Tears and strength

I’m sorry. I don’t know why I’m crying.

I’m sorry I can’t hold my tears. They just seem to come out of me and I have no control over them.

I’m sorry. Do you have any tissues?

I’m sorry I’m crying. I know I should be over this by now.

I’m sorry.

Women tend to cry more than men and I don’t know if there is a biological reason or if we have been programmed for generations to understand that tears from a woman is more acceptable and to be expected. The prevailing patriarchal thinking is that women are weak and women cry, therefore, crying is weak. Since men are strong and, therefore, shouldn’t cry. As a result, they don’t. 

But from what I have seen, tears have nothing to do with weakness.

Tears stream down a mother’s face as they are giving their body over to childbirth. The tears come as they use all of their strength to push new life into the world.

A father cries when he watches the undertaker carry away his little child, leaving him to face the unimaginable.

A parent cries when they are too exhausted to do anything else. Tears come after they drive from one school to the next to collect their children, knowing once the little ones are in bed, the parent will leave again to work another job because they must work three in order to support their family.

A person cries out of anger and frustration at the injustice of watching a loved one suffer the pain of a terminal illness.

A rider cries in pain and anger at being thrown from the horse, yet gets back on to try again.

Tears stream down a viewer’s face as they see the chaos unfolding in our world.

I have cried, while wiping up my own blood, only to get right back to work because the work had to be done and I couldn’t bear to stop.

We don’t need to apologize for our tears because our tears are not weakness.

I have been with families, mourning the loss of a loved one, and when they apologize for their tears, I simply tell them that those tears represent the deep love they have for the person who has died. The tears are not weakness, but honor the memory of the person they lost, and how important the deceased was to them. I tell them each tear is a prayer of gratitude for the time they had together.

Weakness is telling a little boy not to cry because of your own toxic and unstable sense of masculinity.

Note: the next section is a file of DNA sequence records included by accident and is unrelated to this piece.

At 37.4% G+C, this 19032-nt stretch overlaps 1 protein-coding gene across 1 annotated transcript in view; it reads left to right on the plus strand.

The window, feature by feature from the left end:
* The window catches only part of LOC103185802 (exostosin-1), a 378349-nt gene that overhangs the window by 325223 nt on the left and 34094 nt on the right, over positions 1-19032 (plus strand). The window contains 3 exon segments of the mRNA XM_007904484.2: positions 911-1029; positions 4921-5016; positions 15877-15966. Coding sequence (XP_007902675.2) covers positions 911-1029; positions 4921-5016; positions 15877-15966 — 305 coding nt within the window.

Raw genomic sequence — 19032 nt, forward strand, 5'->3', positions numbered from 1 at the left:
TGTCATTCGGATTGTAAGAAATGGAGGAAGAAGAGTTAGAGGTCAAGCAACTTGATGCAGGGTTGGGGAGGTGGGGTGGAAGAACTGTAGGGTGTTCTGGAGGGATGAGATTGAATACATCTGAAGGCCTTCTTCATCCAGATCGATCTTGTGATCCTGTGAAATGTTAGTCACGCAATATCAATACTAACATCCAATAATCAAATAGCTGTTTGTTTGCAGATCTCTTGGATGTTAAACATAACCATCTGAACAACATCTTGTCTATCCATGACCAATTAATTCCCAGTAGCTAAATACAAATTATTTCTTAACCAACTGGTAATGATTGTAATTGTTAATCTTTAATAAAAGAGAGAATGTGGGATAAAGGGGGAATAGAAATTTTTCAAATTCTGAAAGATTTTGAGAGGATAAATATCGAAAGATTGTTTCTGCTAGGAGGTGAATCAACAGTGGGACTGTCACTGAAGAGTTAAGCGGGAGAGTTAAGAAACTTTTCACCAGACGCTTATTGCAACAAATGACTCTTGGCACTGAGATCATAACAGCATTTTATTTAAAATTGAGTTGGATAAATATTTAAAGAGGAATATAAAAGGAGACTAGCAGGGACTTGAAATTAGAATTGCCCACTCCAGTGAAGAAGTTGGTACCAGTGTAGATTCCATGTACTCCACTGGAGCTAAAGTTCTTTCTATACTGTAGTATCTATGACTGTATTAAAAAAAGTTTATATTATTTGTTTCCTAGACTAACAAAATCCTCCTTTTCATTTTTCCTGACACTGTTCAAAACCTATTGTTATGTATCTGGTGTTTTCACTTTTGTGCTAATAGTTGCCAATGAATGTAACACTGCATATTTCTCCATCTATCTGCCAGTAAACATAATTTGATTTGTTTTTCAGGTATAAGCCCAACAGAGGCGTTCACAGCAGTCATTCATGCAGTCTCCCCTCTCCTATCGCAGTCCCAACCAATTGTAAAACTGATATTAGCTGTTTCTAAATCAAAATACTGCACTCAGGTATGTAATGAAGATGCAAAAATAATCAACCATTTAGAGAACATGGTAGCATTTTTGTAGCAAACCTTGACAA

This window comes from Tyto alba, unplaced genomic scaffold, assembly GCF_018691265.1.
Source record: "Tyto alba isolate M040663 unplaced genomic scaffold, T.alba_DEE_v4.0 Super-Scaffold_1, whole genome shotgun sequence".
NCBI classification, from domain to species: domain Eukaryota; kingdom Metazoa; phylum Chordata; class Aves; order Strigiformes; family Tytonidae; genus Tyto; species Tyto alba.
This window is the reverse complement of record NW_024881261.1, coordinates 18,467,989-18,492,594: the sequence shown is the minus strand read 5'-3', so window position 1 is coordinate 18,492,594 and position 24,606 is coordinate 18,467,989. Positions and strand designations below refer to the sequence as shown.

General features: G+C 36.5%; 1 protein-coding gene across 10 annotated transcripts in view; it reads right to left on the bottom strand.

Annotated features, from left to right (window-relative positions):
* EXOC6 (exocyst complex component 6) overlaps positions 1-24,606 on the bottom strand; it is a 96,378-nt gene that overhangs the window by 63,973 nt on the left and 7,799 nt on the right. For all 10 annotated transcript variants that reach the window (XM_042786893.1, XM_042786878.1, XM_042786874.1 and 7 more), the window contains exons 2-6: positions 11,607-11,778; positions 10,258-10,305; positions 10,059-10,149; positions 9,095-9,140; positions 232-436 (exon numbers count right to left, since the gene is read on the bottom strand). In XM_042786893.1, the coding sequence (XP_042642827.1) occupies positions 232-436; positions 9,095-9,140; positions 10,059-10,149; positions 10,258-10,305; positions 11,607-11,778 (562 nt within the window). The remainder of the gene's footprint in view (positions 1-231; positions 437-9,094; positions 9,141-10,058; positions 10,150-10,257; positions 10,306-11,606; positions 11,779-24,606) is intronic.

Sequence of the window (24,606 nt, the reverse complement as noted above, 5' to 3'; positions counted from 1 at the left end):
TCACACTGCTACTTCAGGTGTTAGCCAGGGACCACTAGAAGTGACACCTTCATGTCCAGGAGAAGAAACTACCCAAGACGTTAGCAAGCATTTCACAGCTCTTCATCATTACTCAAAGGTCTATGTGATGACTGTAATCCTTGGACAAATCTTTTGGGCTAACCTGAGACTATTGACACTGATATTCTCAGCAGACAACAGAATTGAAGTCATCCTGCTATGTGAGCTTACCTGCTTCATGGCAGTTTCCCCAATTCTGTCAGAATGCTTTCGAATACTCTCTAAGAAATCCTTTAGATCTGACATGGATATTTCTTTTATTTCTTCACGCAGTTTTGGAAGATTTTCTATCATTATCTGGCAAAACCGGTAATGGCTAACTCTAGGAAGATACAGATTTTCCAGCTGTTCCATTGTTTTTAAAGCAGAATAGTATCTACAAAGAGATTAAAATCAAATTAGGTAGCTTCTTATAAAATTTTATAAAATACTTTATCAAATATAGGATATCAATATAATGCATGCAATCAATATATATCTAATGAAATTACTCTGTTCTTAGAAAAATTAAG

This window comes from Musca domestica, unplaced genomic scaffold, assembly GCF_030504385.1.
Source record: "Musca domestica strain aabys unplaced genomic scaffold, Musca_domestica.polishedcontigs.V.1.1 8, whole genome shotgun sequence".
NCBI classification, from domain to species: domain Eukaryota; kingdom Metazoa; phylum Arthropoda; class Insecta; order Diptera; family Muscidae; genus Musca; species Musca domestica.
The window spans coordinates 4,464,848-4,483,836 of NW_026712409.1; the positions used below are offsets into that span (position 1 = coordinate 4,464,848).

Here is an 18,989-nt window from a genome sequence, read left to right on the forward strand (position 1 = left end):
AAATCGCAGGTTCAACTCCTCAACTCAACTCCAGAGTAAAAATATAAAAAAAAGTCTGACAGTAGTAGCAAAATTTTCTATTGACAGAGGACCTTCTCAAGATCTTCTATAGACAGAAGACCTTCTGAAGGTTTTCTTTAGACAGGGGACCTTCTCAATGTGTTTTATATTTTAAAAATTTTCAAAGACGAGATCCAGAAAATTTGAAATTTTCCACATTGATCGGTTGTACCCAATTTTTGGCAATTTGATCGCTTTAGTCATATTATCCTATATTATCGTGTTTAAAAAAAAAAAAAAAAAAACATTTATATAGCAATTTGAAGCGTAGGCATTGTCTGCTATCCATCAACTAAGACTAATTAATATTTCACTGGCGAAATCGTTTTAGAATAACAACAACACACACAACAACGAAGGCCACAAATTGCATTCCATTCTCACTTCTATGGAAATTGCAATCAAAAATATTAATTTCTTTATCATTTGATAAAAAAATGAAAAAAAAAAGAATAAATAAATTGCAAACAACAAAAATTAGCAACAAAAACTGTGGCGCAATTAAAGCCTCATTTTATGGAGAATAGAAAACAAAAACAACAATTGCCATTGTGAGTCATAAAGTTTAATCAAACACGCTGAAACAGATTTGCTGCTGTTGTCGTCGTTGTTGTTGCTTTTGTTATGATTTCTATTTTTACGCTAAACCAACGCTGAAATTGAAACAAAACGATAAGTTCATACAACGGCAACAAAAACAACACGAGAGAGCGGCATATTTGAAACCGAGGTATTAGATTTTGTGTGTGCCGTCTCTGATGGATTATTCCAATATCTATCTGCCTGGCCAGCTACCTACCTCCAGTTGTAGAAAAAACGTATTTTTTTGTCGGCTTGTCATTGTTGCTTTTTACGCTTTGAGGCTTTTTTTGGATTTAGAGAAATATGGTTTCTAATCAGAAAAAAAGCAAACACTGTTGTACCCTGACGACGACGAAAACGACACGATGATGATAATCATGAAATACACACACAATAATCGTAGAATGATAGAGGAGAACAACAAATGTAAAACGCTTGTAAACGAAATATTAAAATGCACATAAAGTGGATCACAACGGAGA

Weakness is telling a little girl not to cry in the store“because people are watching” when, in reality, you are afraid of what other people think.

Weakness is telling someone in the throes of grief not to cry and that it will all be “OK;” not because you believe it but because you are uncomfortable and don’t want their grief to infect you. 

The weakness comes in our own insecurities, telling us not to allow others to cry, because we too might admit that we cry and, therefore, are weak. This admission reminds us we are human and somehow less than.

But that is all a lie.

Tears merely flow when we need them. They have nothing to do with how strong or weak we are. In fact, often the people I have witnessed crying are at the same time exhibiting a tremendous amount of strength. 

Even crying in the throes of emotional disarray is a show of strength because it is an act of vulnerability displaying trust and a willingness to be open. It means the person no longer wants to hide anymore. Often the choice no longer to hide is pure bravery.

Sorry. I am not sorry about the tears I shed. I am not sorry about showing others how I feel in the moment I feel it. I will not let the shame, the false shame, of shedding tears get in my way of showing my true strength, because sometimes my strength is actually in my tears. Or, at least, I am committing myself to this lofty goal.

I promise to hold space for your tears too, even if we are not together when you shed them. When you find them streaming down your face, remember my words and offer for care, and push against the urge to apologize or feel weak. Stand strong and don’t hold back. You are stronger than you ever imagined, to which your tears testify.

For those interested and willing to explore these themes more deeply, my next book discussion and retreat on my book Phe and the Work of Death will be Saturday, July 15. You can register following this link. Online and In-Person available.

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